Thank you to Ed Campos for translating this week's newsletter into Spanish. Check out the link and make sure to thank Ed: bit.ly/TTM38spanish
Growing up, I was awful at Origami. If it meant folding a paper into a cool design so I could pass a note during class, that was one thing. Sitting down in an art class and folding paper for a purpose, though, was a major challenge. Recently, Nalini Joshi shared a tweet about Mathigon and I just had to share it with you.
When you go to mathigon.org/origami, there are a ton of beautiful creations that are laid out for you to try... FOR FREE. They start out rather simple (well, relatively) as you can see in the image above. If you click on any of the images on the site, you can download the "net" and print it out. The net of a 3D object is a diagram of all facets (or faces) laid out flat. This makes life a little easier when trying to fold that thin sheet of paper into something beautiful that you and your child can be proud of.
When you finish with some of the first few shapes, you need to try at least one of these:
There are more, and they get even more complex. So, here's what you need to do: find a printer and run off a few copies of some of the more basic nets. Then, pick one of the "Archimedean Solids" and run off a few copies of it. I say a few copies because there's a good chance that the first attempt is not going to be a success... and that's alright.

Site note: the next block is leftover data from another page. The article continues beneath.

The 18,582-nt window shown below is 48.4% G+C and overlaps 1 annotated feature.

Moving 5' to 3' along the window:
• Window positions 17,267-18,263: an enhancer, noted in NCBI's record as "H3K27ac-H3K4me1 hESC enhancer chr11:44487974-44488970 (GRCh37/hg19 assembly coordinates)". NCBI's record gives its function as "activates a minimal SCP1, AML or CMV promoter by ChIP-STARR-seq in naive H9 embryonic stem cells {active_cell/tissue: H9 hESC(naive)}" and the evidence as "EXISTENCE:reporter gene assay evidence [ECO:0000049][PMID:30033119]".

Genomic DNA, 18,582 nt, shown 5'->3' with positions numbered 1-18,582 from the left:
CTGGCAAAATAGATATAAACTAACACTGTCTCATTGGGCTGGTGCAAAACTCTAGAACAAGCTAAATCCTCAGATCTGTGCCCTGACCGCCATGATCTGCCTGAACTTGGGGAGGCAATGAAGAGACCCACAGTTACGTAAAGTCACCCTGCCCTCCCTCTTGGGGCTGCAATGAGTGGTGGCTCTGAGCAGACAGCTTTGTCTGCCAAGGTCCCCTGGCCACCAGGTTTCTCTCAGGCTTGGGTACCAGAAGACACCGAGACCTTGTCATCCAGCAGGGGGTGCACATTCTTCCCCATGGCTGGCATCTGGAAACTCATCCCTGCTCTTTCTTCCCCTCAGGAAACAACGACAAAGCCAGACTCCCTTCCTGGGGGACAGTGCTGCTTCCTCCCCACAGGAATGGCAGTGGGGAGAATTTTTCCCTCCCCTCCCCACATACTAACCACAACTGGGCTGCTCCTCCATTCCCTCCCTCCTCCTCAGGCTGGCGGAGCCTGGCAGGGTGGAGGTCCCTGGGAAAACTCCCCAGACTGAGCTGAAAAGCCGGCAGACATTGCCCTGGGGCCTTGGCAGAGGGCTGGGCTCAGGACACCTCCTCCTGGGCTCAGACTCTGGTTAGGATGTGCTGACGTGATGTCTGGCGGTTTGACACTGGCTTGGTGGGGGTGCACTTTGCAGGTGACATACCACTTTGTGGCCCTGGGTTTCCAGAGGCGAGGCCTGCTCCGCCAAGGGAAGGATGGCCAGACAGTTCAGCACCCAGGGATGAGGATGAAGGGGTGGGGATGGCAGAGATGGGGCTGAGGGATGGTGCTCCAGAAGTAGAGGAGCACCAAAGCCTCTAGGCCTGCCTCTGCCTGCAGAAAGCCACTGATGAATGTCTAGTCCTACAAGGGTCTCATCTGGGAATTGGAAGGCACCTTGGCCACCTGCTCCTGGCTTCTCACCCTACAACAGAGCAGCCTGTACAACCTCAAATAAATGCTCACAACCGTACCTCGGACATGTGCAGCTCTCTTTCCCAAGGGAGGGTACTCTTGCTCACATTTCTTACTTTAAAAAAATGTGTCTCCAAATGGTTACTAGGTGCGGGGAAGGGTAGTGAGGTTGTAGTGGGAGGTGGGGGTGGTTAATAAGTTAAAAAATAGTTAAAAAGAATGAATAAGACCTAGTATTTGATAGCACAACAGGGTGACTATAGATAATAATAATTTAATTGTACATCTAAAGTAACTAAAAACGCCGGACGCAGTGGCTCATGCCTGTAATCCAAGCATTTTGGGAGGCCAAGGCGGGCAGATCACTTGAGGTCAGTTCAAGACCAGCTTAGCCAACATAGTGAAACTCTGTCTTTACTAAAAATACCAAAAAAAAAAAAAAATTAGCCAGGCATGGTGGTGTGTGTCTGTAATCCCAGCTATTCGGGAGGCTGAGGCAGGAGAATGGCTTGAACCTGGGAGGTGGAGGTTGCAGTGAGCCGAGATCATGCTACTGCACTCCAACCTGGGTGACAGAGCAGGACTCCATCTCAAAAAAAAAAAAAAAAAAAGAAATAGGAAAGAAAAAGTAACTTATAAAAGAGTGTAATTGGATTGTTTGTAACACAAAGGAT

Here are some things to keep in mind when trying Origami at home:
This is designed to be fun. If it isn't fun, stop. Come back to it later. Maybe start with something more basic, then gradually move up to more complex designs.
There is no way (that I know of) to cheat. Use whatever resources you can to get to the final product.
It's OK to not be perfect! Oh, so your design doesn't look like the impeccable model in the picture? Totally fine. Maybe it's something that you laugh about, how far off it is from what "it's supposed to look like" before moving on to something else.
There is a lot of math involved. Included on the website is a two page explanation of the math behind Origami and it's work checking out. If it's too intense, that's fine. Just know that some beautiful mathematics pops up from the art.